April was a busy month with much nesting activity all over the neighborhood. Three of the four bird houses on the Nature Trail have occupants. Two neighbors on Darlington Commons had nests in shrubbery right outside their front door, and we counted at least four nests in our yard, including a Brown Thrasher pair who nested in the Carolina Jessamine vine on the side of the house.
Most trees have leafed out now. American Basswood, Pignut Hickory, Georgia Hackberry and Southern Sugar Maple along with eight other species were identified on the Nature Trail and will be marked. Hummers are here for sure, and flowering plants like Crossvine and Native Honeysuckle are in bloom for them.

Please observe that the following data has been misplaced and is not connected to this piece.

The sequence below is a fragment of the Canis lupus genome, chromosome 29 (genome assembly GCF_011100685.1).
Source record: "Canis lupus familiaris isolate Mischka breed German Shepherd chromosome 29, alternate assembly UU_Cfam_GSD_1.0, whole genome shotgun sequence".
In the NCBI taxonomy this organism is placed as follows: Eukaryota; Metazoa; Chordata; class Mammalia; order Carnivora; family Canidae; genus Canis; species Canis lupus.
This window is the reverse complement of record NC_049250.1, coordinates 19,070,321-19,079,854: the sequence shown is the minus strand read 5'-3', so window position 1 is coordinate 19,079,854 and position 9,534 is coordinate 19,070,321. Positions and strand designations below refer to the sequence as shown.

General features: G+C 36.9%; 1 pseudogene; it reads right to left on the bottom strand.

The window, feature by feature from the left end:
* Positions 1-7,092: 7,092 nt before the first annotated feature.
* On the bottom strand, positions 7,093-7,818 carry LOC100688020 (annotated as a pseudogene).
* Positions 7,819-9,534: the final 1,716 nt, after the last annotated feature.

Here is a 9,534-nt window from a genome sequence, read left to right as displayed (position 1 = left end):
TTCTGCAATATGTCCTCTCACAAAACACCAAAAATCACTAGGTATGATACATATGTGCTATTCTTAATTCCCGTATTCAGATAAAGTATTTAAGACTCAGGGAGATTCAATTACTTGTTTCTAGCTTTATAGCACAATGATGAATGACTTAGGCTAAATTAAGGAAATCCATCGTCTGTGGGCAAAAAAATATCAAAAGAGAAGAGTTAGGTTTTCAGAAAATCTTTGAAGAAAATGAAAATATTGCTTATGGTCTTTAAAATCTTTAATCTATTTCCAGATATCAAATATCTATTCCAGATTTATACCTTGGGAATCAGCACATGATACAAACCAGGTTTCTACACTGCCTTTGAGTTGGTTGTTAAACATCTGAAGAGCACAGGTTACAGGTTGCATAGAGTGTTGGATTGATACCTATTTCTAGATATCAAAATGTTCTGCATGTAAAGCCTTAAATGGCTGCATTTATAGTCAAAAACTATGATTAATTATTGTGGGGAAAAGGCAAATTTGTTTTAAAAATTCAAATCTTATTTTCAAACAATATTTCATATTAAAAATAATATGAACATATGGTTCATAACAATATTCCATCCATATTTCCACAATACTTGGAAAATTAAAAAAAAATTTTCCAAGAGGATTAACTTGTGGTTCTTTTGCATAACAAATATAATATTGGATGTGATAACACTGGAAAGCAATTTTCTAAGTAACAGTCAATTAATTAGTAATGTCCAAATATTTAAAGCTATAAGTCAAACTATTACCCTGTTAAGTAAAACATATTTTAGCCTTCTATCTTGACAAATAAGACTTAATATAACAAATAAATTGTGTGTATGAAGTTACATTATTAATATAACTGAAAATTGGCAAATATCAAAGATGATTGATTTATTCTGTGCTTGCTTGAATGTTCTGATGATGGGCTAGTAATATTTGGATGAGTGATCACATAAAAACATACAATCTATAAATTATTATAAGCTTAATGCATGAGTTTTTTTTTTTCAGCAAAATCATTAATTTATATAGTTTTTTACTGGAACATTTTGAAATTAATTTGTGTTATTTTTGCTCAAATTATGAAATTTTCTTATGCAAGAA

And it looks like the Wild Turkey hen has moved on. We hope she’s safe and well.
August has passed, and birds are beginning to head south. Groups of migrating American Robins are beginning to appear on lawns. There was another report of the groundhog from the north end of the neighborhood and twice we’ve caught a glimpse of a groundhog-size critter disappearing into the grass on the Nature Trail. Also, we were lucky a few days ago to have a rare daylight visit from one of our resident possums.
Eastern Tiger Swallowtail
Champion Tulip Poplar – Liriodendron tulipifera
juvenile Red-tailed Hawk
A newsletter from the South Fork Conservancy reports that Atlanta Audubon has documented over 75 species of birds on the South Fork of Peachtree Creek! It’s just off Lindbergh, very close to us, and you can go on a guided bird tour of the trail this Saturday, September 3. Atlanta Audubon has more information on their Field Trips page. You’ll need to scroll down to the calendar and click on the “The Confluence” under September 3rd. If you want to join them, they ask that you RSVP.